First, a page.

An interspecific hybrid in Allium
AuthorsS. L. Emsweller
H. A. Jones
Authors AffiliationsS. L. Emsweller was Assistant Professor of Truck Crops and Assistant Olericulturist in the Experiment Station; H. A. Jones was Professor of Truck Crops and Olericulturist in the Experiment Station.
Hilgardia 9(5):265-273. DOI:10.3733/hilg.v09n05p265. March 1935.
Abstract does not appear. First page follows.
Porter and Jones,(5) testing several varieties of Allium cepa L. and other species of the same genus, found that the Nebuka, a type of A. fistulosum, was markedly resistant to pinkroot, caused by Phoma terrestris Hansen, and showed no indication of injury when grown continuously for several years in heavily infested soil. Felix(2) has also reported that varieties of A. fistulosum, namely Winterhecke and White Welsh as well as different strains of Nebuka (Natsu-negi Nebuka, Sinju negi Nebuka, Tokyo-Nebuka, Itwatsuki), are resistant to pinkroot. In addition, he states that the different strains of Nebuka are highly resistant to smut, caused by Urocystis cepulae Frost: although under favorable conditions, infection frequently averaged 10 to 20 per cent in the cotyledon stage, it always fell to 0.5 per cent or less in later counts. Anderson(1) also reports that the variety Winterhecke is resistant to smut. In a letter dated December 6, 1932, Professor A. G. Newhall of Cornell University states that seedlings from Nebuka seed grown at Davis, California, were practically immune to smut.
In a recent paper, Jones, Bailey, and Emsweller(4) have shown that the Nebuka onion is also resistant to thrips, having a smaller number per plant than any other onion variety except White Persian, which it somewhat resembles in foliage characters, especially the circular leaves, spreading habit of growth, and long sheath region.
 Anderson P. J. Comparative susceptibility of onion varieties and species of Allium to Urocystis cepulae. Jour Agr. Research. 1925. 31:275-286.
 Felix E. L. Disease resistance in Allium fistulosum L. Phytopathology. 1933. 23:109-110.
 Jones H. A., Emsweller S. L. Methods of breeding onions. Hilgardia. 1933. 7(16):625-642. DOI: 10.3733/hilg.v07n16p625 [CrossRef]
 Jones H. A., Bailey S. F., Emsweller S. L. Thrips resistance in the onion. Hilgardia. 1934. 8(7):213-232. DOI: 10.3733/hilg.v08n07p197 [CrossRef]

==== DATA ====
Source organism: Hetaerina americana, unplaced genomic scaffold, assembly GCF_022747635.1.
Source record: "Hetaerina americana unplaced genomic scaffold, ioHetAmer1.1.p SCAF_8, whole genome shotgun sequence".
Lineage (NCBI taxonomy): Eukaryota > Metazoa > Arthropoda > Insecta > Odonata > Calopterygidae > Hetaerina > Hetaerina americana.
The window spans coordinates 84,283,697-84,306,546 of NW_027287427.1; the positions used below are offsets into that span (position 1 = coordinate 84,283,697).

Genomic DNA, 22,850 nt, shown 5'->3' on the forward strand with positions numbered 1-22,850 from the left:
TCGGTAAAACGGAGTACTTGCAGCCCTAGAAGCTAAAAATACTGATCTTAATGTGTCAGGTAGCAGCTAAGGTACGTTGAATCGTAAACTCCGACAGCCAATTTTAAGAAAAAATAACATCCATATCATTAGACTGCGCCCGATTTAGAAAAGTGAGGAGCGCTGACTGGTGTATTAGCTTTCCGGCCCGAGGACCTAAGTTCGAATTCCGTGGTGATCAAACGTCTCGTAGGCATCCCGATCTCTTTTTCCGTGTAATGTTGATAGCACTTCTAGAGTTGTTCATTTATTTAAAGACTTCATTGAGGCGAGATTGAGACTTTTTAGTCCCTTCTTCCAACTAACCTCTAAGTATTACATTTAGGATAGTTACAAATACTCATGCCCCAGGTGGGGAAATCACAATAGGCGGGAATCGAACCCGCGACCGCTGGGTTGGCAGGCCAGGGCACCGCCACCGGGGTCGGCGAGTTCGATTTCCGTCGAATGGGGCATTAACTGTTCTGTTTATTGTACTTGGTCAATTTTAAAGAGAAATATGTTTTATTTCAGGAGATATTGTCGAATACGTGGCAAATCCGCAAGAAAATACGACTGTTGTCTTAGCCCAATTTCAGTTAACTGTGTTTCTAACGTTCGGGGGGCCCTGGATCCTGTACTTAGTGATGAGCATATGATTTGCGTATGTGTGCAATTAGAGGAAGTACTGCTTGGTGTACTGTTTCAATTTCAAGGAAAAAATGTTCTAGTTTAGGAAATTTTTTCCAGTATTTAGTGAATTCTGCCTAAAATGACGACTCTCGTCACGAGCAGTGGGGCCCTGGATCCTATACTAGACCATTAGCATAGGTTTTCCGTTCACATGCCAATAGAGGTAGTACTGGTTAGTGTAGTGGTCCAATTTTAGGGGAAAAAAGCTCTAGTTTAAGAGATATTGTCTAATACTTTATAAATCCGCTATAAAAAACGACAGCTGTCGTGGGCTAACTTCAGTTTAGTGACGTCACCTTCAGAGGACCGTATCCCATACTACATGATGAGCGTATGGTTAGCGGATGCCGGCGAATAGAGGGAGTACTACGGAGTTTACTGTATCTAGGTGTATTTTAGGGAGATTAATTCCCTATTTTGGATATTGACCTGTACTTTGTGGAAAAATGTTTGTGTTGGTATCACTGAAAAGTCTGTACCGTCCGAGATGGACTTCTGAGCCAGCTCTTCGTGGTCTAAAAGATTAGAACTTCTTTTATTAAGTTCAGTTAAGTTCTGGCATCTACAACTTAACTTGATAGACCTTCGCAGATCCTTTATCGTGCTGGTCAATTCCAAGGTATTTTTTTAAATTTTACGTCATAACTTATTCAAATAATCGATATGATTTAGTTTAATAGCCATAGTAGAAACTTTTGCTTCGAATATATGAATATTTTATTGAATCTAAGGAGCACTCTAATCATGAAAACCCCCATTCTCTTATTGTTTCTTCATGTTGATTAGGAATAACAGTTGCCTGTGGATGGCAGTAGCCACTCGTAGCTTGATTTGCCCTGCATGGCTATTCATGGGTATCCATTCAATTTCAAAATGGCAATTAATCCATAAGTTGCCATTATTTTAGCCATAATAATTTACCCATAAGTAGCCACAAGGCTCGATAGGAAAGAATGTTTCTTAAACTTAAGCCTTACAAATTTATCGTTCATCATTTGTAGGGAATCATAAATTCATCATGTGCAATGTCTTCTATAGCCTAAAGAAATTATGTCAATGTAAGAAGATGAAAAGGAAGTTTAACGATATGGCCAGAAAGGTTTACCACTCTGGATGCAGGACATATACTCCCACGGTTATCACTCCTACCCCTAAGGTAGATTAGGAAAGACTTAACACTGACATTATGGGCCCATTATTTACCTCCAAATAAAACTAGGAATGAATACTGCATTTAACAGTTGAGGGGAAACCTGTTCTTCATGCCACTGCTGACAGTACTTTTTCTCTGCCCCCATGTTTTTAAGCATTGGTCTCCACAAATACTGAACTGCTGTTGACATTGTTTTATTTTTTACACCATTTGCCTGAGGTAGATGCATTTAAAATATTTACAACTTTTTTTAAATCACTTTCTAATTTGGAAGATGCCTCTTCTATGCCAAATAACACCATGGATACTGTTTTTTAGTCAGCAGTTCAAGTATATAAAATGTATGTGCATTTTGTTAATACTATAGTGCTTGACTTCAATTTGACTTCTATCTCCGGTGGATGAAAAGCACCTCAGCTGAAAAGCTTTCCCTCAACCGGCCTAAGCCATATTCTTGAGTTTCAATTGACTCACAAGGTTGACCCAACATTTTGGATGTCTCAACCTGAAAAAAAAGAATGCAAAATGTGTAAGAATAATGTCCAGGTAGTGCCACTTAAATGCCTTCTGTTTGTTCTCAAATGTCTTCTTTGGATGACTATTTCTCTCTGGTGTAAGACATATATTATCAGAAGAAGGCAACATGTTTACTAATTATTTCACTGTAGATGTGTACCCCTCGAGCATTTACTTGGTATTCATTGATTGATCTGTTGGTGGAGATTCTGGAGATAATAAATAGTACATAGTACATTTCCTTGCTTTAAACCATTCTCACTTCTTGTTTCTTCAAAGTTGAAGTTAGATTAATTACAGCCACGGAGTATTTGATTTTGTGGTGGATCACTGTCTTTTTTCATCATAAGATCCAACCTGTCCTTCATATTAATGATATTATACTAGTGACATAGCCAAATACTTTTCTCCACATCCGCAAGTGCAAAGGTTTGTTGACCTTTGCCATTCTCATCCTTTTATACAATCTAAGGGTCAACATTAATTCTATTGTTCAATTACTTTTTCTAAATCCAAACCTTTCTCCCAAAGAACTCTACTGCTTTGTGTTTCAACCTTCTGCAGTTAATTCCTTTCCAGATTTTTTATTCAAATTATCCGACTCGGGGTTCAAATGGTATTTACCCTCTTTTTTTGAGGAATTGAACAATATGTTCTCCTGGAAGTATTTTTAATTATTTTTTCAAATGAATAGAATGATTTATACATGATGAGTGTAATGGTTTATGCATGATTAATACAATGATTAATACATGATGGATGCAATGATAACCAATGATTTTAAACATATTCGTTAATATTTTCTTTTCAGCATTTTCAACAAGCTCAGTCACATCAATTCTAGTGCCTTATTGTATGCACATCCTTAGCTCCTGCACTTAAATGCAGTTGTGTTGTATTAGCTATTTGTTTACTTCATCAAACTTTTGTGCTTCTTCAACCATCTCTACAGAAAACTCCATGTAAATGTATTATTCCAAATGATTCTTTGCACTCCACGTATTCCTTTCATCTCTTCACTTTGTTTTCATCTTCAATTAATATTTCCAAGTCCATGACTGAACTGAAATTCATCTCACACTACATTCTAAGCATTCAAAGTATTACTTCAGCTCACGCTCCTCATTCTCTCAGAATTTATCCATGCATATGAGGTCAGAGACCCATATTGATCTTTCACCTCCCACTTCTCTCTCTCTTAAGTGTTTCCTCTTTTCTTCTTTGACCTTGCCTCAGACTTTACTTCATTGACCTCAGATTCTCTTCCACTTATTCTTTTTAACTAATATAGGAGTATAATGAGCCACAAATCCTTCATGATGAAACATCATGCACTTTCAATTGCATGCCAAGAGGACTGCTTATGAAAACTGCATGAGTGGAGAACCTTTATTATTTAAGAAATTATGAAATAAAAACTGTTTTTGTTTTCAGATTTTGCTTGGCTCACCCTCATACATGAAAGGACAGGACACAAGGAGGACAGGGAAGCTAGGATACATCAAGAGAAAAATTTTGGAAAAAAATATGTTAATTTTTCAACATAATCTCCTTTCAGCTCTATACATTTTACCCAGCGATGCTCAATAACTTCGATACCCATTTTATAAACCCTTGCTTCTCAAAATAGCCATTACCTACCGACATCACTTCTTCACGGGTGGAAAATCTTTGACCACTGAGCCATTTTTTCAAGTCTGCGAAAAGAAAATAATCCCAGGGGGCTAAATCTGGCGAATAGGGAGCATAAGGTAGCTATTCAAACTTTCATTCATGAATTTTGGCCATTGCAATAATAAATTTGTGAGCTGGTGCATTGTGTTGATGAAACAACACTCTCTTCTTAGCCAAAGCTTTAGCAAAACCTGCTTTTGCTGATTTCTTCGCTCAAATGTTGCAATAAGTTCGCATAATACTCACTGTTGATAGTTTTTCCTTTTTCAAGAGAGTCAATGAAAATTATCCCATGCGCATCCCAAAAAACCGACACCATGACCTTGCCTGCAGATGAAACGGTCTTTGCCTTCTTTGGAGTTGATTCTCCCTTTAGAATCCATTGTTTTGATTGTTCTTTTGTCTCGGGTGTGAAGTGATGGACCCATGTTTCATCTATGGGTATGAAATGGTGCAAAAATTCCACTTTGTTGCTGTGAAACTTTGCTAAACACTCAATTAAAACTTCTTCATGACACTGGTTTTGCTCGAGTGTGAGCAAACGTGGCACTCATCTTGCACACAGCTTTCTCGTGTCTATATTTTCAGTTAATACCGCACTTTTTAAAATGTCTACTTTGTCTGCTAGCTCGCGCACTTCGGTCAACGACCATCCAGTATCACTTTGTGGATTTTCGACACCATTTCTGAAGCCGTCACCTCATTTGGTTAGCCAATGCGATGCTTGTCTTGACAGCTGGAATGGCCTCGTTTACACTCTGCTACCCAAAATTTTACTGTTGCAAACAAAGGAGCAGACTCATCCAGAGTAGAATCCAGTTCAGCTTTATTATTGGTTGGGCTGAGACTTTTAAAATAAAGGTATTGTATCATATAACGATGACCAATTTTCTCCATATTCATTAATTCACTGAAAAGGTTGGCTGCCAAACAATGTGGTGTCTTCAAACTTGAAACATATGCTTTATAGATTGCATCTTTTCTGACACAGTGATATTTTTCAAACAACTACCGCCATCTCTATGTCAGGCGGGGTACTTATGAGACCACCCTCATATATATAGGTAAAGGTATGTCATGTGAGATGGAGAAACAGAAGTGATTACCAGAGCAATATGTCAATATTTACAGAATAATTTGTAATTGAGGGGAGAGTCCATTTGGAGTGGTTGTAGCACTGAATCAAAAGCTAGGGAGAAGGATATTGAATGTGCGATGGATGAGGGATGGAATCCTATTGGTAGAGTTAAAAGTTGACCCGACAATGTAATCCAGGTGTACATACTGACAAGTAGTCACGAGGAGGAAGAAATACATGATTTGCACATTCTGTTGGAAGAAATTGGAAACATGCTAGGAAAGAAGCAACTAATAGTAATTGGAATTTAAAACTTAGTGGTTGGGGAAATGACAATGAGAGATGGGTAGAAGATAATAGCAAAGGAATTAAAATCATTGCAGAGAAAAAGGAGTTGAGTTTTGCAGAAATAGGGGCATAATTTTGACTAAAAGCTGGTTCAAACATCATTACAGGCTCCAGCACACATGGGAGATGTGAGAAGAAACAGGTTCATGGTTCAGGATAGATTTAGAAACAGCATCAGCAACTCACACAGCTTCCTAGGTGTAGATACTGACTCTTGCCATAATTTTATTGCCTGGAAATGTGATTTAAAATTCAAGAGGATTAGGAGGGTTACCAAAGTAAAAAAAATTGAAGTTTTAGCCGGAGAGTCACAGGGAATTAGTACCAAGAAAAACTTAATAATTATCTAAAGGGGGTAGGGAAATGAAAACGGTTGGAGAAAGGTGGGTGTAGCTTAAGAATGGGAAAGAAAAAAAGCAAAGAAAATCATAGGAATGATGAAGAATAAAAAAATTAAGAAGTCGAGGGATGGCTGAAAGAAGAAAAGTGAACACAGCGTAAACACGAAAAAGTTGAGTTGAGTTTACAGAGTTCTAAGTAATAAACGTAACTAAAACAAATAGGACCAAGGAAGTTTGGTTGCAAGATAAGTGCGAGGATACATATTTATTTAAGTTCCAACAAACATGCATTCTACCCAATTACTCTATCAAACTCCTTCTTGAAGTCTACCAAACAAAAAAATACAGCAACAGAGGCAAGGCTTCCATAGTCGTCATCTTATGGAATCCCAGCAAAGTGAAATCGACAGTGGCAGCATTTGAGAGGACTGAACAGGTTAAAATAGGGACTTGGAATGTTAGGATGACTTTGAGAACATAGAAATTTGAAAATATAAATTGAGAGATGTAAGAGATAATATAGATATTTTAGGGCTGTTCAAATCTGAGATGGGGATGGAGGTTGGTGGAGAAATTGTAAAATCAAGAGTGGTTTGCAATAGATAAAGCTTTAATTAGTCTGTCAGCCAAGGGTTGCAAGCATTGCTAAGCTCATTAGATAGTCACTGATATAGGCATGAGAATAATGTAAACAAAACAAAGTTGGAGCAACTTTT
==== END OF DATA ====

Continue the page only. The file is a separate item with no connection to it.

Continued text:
Porter D. R., Jones H. A. Resistance of some of the cultivated species of Allium to pinkroot (Phoma terrestris Hansen). Phytopathology. 1933. 23:290-298.
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Costs of lumber production: Production costs in California have become vital factor in determining nation-wide use of lumber and its price level
Range cover after noxious weed: Desirable and undesirable grasses and forbs compete for range space cleared of Klamath weed by leaf-feeding beetles
Brush control with chemicals: Hormone-type sprays tested for use in brushland management prove most effective when applied to current year seedlings
Codling moth control sprays: New insecticides tested in field investigations in southern California for effectiveness against several pests of walnuts
Petal blight disease of azaleas: Control of fungus-caused disease of azaleas and closely related plants is essential to prevent its further spread
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Valencia orange size and 2,4-D: Adequate soil moisture important for increasing fruit sizes with 2,4-D sprays applied when fruits are 4–12 weeks old
Argentine ant control on citrus: Granular formulations of certain chlorinated hydrocarbons applied to soil surface show promise in preliminary trials
Orange fruit size and yield: 31-year study of interrelationship of temperatures and orange fruit size and yield indicates influence of some climatic factor
Meiosis in Allium fistulosum, Allium cepa, and their hybrid